Make room, Bender, Rosie and R2D2! Your newest mechanical colleagues are a
few steps closer to reality, thanks to lessons learned during two robotics events
hosted by the National Institute
of Standards and Technology (NIST) at the recent IEEE International Conference
on Robotics and Automation (ICRA) in Anchorage, Alaska.
The events—the Virtual Manufacturing Automation Competition (VMAC) and
the Mobile Microrobotics Challenge (MMC)—were designed to prove the viability
of advanced technologies for robotic automation of manufacturing and microrobotics.
In the first of two VMAC matches, contestants used off-the-shelf computer gaming
engines to run simulations of a robot picking up boxes of various sizes and
weights from a conveyor belt and arranging them on a pallet for shipping. The
two teams in the competition—both from Georgia Tech University—showed
that their systems were capable of solving mixed palletizing challenges. To
do this, the system had to receive a previously unseen order list, create a
logical plan for stacking and arranging boxes on a pallet to fulfill that order,
and then computer simulate the process to show that the plan worked. Getting
all of the boxes onto the pallet is relatively straightforward; however, creating
a stable, dense pallet is a difficult challenge for a robot.
The second manufacturing contest “road tested” a robot’s
mobility in a one-third scale factory environment. The lone participating team,
the University of Zagreb (Croatia), demonstrated that it could successfully
deliver packages simultaneously to different locations in the mock factory by
controlling three robotic Automated Guided Vehicles (AGVs) at once.
In the microrobotics match-up, six teams from Canada, Europe and the United
States pitted their miniature mechanisms—whose dimensions are measured
in micrometers (millionths of a meter)—against each other in three tests:
a two-millimeter dash in which microbots sprinted across a distance equal to
the diameter of a pin head; a microassembly task inserting pegs into designated
holes; and a freestyle competition showcasing a robot’s ability to perform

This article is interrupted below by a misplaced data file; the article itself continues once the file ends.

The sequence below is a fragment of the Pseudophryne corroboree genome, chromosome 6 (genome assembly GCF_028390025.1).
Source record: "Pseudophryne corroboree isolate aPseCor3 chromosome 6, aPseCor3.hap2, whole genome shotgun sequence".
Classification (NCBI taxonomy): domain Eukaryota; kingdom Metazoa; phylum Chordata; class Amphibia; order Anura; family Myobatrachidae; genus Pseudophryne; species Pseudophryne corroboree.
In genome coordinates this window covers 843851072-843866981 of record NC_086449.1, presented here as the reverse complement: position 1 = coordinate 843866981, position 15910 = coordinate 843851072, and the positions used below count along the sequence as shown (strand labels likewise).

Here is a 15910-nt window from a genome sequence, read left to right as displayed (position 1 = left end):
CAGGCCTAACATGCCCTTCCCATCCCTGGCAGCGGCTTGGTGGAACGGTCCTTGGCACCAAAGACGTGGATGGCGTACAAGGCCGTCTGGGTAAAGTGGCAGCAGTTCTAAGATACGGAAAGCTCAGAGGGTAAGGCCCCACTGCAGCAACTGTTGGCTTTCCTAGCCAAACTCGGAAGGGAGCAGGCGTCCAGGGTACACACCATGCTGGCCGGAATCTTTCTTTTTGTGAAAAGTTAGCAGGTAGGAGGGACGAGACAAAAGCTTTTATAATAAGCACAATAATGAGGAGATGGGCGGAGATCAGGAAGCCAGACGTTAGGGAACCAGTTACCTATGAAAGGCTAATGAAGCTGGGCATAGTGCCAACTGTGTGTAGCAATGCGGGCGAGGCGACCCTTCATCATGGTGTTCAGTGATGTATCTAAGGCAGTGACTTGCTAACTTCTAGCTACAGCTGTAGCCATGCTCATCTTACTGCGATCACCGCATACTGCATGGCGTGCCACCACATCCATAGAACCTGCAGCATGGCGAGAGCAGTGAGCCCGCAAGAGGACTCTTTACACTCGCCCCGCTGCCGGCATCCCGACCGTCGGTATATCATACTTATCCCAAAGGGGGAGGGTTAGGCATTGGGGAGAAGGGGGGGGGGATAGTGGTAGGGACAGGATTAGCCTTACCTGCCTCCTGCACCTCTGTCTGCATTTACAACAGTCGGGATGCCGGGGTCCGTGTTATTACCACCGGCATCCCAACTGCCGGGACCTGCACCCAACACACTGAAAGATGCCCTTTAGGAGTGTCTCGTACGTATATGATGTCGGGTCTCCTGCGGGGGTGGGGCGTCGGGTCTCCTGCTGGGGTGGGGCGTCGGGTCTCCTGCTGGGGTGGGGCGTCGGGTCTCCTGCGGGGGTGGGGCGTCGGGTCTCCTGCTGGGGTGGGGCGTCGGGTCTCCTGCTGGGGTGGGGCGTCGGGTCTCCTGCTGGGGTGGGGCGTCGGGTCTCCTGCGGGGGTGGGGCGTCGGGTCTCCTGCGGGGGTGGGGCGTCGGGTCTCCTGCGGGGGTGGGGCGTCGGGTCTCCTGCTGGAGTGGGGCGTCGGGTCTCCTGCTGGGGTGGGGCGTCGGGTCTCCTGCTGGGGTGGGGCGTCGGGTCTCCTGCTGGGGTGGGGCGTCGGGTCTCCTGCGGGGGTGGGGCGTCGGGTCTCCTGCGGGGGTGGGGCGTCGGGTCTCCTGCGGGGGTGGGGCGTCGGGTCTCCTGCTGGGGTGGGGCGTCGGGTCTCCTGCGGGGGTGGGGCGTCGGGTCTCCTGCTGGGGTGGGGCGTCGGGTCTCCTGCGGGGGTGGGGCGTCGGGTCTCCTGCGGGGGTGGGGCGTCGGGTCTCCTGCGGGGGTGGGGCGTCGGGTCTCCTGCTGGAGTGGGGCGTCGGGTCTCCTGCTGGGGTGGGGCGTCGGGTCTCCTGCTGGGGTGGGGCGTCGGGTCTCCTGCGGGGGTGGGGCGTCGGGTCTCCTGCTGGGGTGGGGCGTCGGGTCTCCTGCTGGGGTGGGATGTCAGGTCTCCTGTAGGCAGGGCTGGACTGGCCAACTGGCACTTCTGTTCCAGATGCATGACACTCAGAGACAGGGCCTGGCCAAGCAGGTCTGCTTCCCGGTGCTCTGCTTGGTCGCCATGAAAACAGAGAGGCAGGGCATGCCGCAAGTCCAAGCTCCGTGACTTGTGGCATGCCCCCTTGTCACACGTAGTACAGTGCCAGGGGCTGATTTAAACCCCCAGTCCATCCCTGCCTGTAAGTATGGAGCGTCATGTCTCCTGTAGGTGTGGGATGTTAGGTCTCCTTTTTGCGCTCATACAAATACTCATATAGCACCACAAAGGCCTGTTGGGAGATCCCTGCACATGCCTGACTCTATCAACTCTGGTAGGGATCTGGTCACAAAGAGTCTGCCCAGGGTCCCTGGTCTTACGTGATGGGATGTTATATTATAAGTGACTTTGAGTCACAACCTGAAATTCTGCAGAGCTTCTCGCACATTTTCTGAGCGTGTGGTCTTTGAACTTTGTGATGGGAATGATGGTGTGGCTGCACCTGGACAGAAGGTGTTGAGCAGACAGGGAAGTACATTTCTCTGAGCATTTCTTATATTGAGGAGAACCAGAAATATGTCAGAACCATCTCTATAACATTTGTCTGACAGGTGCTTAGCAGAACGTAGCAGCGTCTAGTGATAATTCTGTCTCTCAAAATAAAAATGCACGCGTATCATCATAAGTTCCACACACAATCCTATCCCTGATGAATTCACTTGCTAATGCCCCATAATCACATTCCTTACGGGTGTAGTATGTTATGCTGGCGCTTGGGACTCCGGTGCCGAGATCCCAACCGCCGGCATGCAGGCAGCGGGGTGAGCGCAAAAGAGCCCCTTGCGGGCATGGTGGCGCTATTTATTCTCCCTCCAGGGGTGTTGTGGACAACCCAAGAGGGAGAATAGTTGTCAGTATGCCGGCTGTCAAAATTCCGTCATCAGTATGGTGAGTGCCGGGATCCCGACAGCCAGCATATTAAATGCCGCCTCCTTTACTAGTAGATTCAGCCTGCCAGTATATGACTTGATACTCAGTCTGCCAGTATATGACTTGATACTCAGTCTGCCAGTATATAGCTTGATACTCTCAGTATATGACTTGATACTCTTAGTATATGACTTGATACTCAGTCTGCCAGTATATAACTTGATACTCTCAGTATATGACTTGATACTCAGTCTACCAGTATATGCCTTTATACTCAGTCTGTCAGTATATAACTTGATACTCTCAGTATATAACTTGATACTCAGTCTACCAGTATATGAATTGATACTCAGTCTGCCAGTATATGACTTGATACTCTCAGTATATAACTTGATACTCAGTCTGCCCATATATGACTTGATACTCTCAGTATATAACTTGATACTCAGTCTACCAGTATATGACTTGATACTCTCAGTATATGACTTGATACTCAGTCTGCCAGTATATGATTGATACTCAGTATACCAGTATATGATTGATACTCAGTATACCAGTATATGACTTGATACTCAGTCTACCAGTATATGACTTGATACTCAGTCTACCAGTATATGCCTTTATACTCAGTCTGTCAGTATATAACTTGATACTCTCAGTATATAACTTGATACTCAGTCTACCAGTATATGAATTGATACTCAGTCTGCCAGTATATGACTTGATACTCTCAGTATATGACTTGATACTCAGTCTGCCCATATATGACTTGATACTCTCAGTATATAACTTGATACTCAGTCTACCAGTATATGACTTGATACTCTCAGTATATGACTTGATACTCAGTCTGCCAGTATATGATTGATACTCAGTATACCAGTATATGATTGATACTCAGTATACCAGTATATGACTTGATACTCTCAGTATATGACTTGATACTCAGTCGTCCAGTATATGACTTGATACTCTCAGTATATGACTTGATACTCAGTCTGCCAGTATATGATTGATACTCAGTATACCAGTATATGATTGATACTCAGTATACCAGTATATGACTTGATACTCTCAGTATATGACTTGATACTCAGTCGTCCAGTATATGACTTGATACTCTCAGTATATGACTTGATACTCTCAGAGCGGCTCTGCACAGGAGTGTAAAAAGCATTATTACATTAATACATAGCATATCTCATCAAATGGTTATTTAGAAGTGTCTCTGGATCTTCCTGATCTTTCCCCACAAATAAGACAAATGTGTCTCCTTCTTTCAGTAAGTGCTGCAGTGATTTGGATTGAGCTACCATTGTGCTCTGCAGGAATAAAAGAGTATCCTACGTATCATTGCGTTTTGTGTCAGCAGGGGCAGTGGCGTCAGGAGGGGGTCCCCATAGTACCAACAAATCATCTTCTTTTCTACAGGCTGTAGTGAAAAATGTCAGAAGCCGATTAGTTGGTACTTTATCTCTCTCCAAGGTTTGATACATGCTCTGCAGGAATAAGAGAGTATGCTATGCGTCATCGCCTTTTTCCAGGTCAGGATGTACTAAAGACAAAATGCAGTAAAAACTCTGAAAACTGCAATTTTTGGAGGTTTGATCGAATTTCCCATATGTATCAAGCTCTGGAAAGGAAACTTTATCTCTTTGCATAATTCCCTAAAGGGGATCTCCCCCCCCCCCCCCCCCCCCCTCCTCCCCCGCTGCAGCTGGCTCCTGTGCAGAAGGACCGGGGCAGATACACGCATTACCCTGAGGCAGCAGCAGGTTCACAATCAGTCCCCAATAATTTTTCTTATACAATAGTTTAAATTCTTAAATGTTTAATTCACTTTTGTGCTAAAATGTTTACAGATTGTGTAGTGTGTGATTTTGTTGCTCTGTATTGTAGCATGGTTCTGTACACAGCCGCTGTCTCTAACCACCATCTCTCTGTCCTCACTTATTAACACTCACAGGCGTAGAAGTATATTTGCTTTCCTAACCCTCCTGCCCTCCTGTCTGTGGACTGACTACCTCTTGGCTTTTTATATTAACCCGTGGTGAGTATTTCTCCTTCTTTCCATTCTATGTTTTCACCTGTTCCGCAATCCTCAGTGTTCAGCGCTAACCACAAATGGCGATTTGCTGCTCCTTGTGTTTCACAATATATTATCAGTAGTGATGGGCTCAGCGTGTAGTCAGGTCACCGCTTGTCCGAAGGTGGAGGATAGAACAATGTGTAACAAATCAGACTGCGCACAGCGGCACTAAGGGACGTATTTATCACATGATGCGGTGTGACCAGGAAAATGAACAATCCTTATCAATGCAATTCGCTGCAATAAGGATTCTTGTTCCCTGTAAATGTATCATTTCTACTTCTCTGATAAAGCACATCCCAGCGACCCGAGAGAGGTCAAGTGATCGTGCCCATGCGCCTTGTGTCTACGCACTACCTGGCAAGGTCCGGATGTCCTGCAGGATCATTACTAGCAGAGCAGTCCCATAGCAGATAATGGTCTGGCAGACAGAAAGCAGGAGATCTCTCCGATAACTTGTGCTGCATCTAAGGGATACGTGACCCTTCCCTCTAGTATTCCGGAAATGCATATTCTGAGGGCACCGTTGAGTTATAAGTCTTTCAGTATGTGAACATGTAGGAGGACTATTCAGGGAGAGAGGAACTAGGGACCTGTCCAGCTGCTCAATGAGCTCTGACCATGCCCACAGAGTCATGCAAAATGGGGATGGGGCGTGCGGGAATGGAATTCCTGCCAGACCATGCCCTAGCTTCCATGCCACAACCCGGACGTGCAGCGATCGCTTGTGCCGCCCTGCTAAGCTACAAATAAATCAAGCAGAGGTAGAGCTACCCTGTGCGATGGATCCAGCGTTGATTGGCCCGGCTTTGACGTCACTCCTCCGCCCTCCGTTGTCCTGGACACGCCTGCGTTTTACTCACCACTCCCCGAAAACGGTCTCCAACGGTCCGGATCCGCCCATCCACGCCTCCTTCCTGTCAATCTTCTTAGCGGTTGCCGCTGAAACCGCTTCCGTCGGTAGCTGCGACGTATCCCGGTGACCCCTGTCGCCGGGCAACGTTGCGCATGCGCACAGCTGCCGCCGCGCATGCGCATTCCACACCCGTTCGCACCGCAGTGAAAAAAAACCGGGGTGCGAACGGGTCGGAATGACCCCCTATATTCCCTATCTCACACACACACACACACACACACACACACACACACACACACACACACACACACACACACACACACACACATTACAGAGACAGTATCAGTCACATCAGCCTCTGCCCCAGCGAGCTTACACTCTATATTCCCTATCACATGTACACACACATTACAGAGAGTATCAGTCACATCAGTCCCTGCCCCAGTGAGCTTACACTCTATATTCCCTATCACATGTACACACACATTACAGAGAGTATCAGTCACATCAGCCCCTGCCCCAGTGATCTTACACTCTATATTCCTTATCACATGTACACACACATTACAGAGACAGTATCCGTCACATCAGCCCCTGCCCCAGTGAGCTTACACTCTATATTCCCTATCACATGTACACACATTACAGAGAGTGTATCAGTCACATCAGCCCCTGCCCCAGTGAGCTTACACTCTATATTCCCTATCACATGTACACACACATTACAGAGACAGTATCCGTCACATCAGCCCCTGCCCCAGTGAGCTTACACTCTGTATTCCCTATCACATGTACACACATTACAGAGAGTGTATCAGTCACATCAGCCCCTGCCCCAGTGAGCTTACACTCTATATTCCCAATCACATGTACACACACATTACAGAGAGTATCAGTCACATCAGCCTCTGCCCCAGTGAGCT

a specialized activity emphasizing one or more of the following: system reliability,
level of autonomy, power management and task complexity.
In the two-millimeter dash, the microbot from Carnegie Mellon University broke
the world record held by Switzerland’s ETH Zurich (the event also was
part of earlier NIST-hosted “nanosoccer” competitions) with an average
time of 78 milliseconds. However, the achievement was short-lived. Less than
an hour later, the French team (representing two French research agencies: the
FEMTO-ST Institute and the Institut des Systèmes Intelligents et de Robotique,
or ISIR) shattered the mark with an average time of 32 milliseconds.
ETH Zurich was the champion in the microassembly event with a perfect 12 for
12 score steering pegs approximately 500 micrometers long (about the size of
a dust particle) into holes at the edge of a microchip. Runner-up was Carnegie
Mellon whose microbot successfully placed 4 of 9 pegs.
ETH Zurich’s robot also captured the freestyle event, amazing spectators
with its unprecedented ability to maneuver in three dimensions within a water
medium. In fact, in one demonstration, the Swiss device “flew” over
the edge of the microassembly field, reversed direction and pushed out the pegs
it had inserted earlier. Taking second place in the freestyle event was the
team from Carnegie Mellon that demonstrated how three microbots could be combined
into a single system and then disassembled again into separate units. Third
place in the event went to the microbot from the Stevens Institute of Technology.
NIST conducted the VMAC in cooperation with IEEE and Georgia Tech, and collaborated
on the MMC with the IEEE Robotics and Automation Society. More events of this
kind with evolving challenges are planned for the future, as robotics technologies
mature. NIST will work with university and industry partners on these events
with the goal of advancing skills that future robots—both full-size and
micro-size—will need to carry out their functions.